The Dubai International Financial Centre, a financial free zone based in Dubai, enacted the “foundations law,” intended to provide an enhanced framework for an individual or family with philanthropic objectives. Photo by: Guilhem Vellut / CC BY

The United Arab Emirates is an emerging philanthropic power. For over a decade now, the number of philanthropic organizations has been booming in the UAE, as the country has enjoyed economic prosperity. The UAE is not only one of the most affluent countries in the Middle East but in Asia too.

Wealth has trickled down

Personal wealth in the UAE is estimated to reach $590 billion by 2022 in the form of investable assets, one of the highest in the world according to Boston Consulting Group. Furthermore, the number of millionaires in the UAE is set to rise to 61,292 by 2023 — a 14 percent increase from 53,798 millionaires last year.

With the increase in prosperity, greater attention is now being placed on giving. Philanthropy is a growing trend among the country’s rich and the UAE is creating its own league of philanthropists.  

The surge in philanthropy is driven by multiple factors beyond the growth in wealth, most notably government policies and legacy building for the region’s leading businessmen.

The country is making its mark in philanthropy and development professionals need to take note of how and why this shift is occurring.

Government policies

Dubbed the “humanitarian nation,” relative to its national income, the UAE is the world’s largest donor of official development aid according to the Organisation for Economic Co-operation and Development. In addition to boosting aid spending, the government is taking great strides to enhance a culture of corporate and community giving.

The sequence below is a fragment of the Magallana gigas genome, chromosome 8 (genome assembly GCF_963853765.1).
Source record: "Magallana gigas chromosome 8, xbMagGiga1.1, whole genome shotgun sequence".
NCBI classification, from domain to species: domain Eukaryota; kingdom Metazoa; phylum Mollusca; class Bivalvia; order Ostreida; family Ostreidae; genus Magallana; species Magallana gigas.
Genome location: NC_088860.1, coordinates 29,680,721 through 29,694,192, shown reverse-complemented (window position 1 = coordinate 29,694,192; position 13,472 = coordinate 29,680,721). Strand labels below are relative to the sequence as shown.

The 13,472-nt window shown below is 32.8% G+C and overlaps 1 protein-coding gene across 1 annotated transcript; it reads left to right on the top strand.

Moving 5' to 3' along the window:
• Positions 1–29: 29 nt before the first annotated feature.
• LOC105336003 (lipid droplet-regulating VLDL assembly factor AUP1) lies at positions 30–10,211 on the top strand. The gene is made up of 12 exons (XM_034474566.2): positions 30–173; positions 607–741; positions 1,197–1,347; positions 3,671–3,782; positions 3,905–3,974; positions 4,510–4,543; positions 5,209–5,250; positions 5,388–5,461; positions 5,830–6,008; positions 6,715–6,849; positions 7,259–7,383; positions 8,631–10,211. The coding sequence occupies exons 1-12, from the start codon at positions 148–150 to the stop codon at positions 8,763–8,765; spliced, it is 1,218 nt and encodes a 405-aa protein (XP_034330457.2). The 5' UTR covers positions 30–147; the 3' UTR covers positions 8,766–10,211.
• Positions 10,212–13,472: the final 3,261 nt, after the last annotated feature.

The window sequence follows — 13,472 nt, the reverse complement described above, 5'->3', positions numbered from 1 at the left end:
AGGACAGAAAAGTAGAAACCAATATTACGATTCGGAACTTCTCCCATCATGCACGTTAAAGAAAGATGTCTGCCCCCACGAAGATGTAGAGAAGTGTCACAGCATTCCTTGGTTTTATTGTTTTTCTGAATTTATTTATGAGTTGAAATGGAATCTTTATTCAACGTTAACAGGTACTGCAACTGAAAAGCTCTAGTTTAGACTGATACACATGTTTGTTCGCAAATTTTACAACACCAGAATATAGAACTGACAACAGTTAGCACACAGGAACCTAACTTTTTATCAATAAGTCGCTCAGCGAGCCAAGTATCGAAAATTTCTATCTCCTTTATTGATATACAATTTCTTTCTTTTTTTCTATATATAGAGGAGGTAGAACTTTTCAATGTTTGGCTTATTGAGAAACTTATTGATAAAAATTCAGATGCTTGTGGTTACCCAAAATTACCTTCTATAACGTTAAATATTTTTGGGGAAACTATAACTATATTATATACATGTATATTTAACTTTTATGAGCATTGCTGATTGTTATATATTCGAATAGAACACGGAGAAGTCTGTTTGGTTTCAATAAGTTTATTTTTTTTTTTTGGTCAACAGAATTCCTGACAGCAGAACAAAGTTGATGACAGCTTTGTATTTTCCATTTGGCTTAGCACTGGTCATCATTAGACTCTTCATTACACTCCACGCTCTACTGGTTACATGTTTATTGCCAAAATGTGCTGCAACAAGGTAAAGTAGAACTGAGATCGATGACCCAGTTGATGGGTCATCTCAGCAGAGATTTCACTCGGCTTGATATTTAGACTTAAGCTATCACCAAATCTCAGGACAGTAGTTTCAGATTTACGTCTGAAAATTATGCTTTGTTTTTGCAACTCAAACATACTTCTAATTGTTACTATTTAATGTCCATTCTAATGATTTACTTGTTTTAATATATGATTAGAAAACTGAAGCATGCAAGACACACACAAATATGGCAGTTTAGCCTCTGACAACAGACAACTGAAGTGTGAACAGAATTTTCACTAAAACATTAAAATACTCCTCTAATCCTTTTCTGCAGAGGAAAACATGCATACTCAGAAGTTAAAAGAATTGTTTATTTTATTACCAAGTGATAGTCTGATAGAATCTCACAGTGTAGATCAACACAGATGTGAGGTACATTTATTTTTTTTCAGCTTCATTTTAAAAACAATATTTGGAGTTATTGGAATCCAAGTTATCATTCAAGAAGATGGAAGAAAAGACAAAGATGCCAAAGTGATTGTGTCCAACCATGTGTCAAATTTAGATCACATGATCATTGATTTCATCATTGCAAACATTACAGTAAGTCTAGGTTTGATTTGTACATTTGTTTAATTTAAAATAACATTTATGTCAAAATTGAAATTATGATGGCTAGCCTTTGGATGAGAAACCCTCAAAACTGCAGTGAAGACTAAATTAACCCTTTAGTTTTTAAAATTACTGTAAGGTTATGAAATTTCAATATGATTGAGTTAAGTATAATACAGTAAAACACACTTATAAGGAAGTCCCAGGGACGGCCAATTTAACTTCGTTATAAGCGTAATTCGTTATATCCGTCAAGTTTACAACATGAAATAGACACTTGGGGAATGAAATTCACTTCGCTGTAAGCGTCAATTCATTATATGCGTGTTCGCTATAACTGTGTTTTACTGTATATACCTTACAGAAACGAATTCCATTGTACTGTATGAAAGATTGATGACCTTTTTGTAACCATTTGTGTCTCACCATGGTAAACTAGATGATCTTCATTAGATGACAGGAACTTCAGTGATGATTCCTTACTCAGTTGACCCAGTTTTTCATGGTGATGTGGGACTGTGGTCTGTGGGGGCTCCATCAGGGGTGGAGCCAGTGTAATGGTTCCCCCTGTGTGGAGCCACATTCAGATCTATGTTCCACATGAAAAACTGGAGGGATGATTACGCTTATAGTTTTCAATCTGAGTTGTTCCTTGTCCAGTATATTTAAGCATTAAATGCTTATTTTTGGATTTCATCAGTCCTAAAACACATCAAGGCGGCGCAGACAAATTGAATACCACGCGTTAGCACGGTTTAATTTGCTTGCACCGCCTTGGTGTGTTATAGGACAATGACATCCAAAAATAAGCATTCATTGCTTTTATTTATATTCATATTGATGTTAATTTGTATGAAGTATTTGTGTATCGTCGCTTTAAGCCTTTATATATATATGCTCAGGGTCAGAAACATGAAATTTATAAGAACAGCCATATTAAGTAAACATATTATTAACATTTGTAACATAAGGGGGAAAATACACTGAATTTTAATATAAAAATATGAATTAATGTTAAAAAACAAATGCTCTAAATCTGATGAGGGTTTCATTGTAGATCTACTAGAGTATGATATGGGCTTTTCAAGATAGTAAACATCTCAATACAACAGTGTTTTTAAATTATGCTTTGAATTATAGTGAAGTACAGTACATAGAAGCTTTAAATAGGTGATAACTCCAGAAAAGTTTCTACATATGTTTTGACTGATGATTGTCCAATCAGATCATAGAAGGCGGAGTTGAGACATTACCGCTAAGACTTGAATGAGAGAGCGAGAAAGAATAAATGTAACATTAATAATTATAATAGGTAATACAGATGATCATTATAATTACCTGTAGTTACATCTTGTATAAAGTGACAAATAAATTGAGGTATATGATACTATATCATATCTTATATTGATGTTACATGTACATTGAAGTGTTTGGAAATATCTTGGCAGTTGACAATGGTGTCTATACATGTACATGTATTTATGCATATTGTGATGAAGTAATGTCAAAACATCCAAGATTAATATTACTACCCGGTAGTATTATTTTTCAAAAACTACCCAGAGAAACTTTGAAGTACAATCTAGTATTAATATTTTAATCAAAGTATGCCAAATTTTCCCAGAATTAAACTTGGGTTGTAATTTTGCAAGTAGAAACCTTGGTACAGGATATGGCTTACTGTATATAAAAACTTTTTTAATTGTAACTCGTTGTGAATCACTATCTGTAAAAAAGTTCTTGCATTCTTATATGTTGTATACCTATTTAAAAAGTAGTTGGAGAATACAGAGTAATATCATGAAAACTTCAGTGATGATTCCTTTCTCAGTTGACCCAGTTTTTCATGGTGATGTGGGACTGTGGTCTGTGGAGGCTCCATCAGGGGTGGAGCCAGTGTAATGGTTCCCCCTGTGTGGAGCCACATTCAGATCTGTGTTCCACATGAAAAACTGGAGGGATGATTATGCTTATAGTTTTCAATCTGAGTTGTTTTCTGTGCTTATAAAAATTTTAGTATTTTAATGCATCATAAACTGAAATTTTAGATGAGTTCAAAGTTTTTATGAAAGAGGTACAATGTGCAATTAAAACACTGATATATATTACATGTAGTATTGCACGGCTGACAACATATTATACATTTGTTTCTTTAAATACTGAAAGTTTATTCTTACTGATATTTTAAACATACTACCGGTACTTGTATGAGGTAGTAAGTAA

2017 was declared as “the year of giving,” with a federal national strategy announced and roadmap created to promote corporate responsibility and volunteerism.

The UAE Ministry of Economy established a national corporate social responsibility index to rank private sector corporations by their philanthropic spending on social development projects, humanitarian initiatives, and charity causes.

Major corporations are establishing philanthropic foundations and companies are earmarking a percentage of profits for charitable purposes.

For example, Emaar Properties, a Dubai-based real estate developer and one of the largest in the UAE, created Emaar Foundation in 2015, as its philanthropic arm. The foundation acts as the property company’s CSR wing and carries out various initiatives throughout the region.

This is the beginning of a trend in corporate philanthropy in the UAE with more foundations being created by corporates that will operate in the Middle East and beyond.

Institutionalizing philanthropy

Not only is the government taking steps to develop community-based volunteering, it has also created the regulatory infrastructure needed to institutionalize philanthropy.

At the federal level, the regulatory body for philanthropic organizations is the Ministry of Social Affairs but at the Emirate level, Abu Dhabi and Dubai have different regulators overseeing philanthropic organizations.

According to the International Center for Not-for-Profit Law, Dubai — and more specifically the free trade zones — hosts the majority of the UAE’s philanthropic organizations.